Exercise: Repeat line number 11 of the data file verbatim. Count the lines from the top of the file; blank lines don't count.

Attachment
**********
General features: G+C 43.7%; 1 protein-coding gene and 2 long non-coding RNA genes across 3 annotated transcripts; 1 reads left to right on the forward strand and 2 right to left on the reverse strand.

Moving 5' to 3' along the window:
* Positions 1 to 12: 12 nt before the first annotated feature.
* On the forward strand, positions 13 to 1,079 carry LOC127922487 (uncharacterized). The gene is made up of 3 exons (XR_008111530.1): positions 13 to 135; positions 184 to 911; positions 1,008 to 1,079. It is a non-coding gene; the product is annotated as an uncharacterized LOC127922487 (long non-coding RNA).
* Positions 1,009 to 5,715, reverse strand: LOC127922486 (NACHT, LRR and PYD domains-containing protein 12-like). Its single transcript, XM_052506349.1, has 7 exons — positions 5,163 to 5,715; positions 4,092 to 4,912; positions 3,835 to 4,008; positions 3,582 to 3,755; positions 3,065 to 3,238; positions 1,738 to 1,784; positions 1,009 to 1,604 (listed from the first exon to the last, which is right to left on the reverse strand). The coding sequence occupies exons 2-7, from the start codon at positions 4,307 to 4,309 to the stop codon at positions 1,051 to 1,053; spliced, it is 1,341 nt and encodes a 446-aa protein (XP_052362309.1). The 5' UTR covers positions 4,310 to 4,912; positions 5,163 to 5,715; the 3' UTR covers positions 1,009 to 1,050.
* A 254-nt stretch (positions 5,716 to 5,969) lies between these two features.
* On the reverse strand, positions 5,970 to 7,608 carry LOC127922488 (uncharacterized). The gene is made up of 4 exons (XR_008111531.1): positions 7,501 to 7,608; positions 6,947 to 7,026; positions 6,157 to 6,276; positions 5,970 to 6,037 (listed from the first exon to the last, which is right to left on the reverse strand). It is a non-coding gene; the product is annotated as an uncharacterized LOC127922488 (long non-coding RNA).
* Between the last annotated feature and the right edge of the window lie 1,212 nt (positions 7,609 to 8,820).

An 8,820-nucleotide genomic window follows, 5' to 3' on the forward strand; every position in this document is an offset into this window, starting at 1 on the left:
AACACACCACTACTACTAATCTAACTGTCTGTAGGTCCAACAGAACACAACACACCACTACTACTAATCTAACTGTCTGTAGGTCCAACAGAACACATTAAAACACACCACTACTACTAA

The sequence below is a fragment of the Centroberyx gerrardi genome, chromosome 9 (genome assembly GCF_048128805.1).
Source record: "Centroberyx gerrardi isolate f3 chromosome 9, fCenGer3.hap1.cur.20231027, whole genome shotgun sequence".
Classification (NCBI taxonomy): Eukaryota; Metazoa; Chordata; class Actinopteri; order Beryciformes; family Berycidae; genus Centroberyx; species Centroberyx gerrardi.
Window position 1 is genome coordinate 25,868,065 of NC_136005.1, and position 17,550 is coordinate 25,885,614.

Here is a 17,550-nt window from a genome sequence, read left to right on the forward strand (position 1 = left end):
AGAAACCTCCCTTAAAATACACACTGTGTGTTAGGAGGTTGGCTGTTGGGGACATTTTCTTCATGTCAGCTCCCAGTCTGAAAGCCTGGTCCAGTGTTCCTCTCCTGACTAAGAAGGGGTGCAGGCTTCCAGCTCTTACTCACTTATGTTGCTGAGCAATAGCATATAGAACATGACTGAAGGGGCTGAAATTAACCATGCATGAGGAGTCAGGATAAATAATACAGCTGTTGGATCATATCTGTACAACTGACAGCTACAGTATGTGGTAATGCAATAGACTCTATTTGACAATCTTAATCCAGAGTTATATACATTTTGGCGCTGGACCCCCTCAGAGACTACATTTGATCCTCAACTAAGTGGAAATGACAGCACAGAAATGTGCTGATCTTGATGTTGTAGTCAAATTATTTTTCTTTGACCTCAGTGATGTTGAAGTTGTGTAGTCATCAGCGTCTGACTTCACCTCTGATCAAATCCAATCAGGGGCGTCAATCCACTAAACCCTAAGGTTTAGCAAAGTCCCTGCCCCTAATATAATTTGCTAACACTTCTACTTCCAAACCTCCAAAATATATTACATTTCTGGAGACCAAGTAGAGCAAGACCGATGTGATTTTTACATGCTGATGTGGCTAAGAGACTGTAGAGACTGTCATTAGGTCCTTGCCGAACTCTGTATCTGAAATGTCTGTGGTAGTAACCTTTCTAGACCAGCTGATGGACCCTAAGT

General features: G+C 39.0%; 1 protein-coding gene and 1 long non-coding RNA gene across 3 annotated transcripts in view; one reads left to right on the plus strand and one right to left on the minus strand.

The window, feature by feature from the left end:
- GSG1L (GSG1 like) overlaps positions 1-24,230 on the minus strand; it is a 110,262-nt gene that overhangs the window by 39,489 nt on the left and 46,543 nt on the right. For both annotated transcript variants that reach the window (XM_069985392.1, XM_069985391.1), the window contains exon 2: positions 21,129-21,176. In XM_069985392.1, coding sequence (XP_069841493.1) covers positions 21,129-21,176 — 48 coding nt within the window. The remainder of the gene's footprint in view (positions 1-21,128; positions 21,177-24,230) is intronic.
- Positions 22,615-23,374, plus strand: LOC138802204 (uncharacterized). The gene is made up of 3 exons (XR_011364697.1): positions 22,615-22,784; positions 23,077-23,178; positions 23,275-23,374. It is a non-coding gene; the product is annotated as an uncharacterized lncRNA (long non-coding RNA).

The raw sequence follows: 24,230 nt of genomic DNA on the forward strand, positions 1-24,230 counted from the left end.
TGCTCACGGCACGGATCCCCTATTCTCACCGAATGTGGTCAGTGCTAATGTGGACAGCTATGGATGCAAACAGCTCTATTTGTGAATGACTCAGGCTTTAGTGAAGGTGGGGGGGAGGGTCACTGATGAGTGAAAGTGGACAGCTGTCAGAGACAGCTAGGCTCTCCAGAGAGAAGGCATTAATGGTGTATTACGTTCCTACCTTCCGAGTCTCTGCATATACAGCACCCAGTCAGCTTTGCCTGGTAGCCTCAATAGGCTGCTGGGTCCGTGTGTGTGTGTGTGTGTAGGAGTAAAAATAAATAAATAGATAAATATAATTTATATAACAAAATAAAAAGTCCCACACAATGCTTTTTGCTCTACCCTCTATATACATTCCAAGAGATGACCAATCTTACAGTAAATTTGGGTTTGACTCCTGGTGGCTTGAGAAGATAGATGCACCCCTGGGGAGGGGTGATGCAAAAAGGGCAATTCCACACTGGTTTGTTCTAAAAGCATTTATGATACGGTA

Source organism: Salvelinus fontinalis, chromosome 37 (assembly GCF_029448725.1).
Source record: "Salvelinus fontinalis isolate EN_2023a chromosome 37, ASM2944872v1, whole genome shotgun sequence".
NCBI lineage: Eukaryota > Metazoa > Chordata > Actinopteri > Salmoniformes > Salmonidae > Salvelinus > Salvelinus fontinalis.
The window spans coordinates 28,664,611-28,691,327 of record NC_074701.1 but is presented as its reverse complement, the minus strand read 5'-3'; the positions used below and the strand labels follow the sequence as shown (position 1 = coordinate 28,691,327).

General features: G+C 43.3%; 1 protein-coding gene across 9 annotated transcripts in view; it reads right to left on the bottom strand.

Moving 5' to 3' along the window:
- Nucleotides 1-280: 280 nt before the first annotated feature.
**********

The sequence below is a fragment of the Centroberyx gerrardi genome, chromosome 9 (genome assembly GCF_048128805.1).